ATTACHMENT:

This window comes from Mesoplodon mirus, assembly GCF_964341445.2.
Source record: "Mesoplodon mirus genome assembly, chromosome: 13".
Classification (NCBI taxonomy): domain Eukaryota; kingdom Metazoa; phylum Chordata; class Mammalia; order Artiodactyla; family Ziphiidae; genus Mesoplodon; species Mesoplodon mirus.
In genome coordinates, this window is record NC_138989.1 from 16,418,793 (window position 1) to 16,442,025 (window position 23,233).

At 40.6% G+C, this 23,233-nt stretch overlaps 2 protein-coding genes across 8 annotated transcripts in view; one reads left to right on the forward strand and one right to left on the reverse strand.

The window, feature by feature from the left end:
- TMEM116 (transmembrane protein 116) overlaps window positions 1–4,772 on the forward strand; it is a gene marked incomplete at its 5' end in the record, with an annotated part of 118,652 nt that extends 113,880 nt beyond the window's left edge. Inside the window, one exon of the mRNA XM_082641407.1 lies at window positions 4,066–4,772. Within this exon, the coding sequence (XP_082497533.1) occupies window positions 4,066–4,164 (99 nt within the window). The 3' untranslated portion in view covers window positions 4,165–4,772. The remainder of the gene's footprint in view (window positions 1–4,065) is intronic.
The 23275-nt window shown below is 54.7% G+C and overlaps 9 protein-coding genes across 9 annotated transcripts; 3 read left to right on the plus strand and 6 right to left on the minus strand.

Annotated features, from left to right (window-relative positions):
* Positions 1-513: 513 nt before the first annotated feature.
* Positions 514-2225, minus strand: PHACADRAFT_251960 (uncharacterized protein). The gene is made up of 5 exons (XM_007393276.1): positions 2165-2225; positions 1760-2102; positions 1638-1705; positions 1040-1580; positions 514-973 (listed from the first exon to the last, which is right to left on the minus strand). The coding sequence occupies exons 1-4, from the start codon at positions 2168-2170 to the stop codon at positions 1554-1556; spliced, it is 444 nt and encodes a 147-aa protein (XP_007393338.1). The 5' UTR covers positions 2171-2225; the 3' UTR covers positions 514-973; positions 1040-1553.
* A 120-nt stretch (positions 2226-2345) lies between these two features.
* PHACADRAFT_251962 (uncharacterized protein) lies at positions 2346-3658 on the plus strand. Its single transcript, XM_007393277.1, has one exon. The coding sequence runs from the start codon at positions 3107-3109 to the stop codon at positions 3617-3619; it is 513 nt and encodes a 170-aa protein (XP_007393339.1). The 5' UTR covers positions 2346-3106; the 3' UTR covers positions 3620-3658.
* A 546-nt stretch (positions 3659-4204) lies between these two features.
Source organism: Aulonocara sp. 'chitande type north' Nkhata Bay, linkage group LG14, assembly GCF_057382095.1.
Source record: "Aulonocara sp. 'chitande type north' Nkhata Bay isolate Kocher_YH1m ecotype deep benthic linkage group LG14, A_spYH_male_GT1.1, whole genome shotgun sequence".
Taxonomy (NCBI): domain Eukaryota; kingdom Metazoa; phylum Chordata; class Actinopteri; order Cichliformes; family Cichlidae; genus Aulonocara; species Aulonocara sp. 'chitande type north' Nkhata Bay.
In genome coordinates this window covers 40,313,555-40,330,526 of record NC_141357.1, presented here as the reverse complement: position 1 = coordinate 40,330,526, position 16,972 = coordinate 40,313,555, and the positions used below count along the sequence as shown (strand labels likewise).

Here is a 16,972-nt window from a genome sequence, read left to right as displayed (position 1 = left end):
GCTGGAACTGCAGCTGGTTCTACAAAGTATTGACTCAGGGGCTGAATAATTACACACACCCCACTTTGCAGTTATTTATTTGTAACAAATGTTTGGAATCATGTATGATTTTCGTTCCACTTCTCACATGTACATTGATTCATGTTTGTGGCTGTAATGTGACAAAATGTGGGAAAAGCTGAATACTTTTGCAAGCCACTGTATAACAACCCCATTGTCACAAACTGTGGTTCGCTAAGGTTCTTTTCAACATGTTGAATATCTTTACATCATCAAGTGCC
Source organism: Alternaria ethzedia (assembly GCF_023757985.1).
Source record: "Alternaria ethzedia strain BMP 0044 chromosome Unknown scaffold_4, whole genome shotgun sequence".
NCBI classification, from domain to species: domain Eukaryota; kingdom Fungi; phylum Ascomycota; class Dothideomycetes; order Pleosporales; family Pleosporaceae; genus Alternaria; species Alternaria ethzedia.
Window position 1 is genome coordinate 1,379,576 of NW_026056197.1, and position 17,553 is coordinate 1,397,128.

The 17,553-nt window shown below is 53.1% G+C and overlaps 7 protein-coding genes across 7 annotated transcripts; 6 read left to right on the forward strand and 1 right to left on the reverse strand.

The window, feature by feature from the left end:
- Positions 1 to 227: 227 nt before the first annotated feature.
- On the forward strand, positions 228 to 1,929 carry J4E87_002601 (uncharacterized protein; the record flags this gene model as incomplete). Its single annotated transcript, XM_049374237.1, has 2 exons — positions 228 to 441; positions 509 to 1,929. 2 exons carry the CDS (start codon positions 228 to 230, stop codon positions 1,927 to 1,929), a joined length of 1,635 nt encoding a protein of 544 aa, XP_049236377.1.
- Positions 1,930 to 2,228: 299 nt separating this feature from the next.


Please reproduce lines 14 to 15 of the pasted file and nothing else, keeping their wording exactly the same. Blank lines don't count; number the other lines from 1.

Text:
* A 546-nt stretch (positions 3659-4204) lies between these two features.
Source organism: Aulonocara sp. 'chitande type north' Nkhata Bay, linkage group LG14, assembly GCF_057382095.1.